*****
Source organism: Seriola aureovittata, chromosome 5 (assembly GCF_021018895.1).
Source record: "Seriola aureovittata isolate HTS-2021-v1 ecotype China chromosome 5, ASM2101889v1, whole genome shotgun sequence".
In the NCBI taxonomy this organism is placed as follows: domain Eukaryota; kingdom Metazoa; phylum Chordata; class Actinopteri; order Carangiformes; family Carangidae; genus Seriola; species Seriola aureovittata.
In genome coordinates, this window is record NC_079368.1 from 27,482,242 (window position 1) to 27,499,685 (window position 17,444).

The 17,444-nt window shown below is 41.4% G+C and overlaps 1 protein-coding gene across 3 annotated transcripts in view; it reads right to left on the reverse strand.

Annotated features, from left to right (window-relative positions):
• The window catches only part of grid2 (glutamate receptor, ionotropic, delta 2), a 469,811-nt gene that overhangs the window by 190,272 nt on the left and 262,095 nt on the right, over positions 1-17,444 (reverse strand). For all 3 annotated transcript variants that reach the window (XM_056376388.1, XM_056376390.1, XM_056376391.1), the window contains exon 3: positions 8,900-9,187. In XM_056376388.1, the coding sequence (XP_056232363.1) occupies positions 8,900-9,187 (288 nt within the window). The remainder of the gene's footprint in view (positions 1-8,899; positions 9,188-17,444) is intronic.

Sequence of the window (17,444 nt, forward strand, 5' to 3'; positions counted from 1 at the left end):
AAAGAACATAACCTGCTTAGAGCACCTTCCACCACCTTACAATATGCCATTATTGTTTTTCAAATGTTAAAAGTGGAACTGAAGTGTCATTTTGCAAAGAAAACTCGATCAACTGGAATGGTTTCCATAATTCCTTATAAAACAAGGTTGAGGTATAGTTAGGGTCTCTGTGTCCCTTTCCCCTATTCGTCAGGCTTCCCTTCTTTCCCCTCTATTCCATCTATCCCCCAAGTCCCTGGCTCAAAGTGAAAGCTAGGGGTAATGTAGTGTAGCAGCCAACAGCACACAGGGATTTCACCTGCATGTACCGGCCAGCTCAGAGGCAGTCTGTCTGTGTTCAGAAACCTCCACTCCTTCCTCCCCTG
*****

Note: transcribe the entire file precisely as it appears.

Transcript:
Source organism: Seriola aureovittata, chromosome 5 (assembly GCF_021018895.1).
Source record: "Seriola aureovittata isolate HTS-2021-v1 ecotype China chromosome 5, ASM2101889v1, whole genome shotgun sequence".
In the NCBI taxonomy this organism is placed as follows: domain Eukaryota; kingdom Metazoa; phylum Chordata; class Actinopteri; order Carangiformes; family Carangidae; genus Seriola; species Seriola aureovittata.
In genome coordinates, this window is record NC_079368.1 from 27,482,242 (window position 1) to 27,499,685 (window position 17,444).

The 17,444-nt window shown below is 41.4% G+C and overlaps 1 protein-coding gene across 3 annotated transcripts in view; it reads right to left on the reverse strand.

Annotated features, from left to right (window-relative positions):
• The window catches only part of grid2 (glutamate receptor, ionotropic, delta 2), a 469,811-nt gene that overhangs the window by 190,272 nt on the left and 262,095 nt on the right, over positions 1-17,444 (reverse strand). For all 3 annotated transcript variants that reach the window (XM_056376388.1, XM_056376390.1, XM_056376391.1), the window contains exon 3: positions 8,900-9,187. In XM_056376388.1, the coding sequence (XP_056232363.1) occupies positions 8,900-9,187 (288 nt within the window). The remainder of the gene's footprint in view (positions 1-8,899; positions 9,188-17,444) is intronic.

Sequence of the window (17,444 nt, forward strand, 5' to 3'; positions counted from 1 at the left end):
AAAGAACATAACCTGCTTAGAGCACCTTCCACCACCTTACAATATGCCATTATTGTTTTTCAAATGTTAAAAGTGGAACTGAAGTGTCATTTTGCAAAGAAAACTCGATCAACTGGAATGGTTTCCATAATTCCTTATAAAACAAGGTTGAGGTATAGTTAGGGTCTCTGTGTCCCTTTCCCCTATTCGTCAGGCTTCCCTTCTTTCCCCTCTATTCCATCTATCCCCCAAGTCCCTGGCTCAAAGTGAAAGCTAGGGGTAATGTAGTGTAGCAGCCAACAGCACACAGGGATTTCACCTGCATGTACCGGCCAGCTCAGAGGCAGTCTGTCTGTGTTCAGAAACCTCCACTCCTTCCTCCCCTG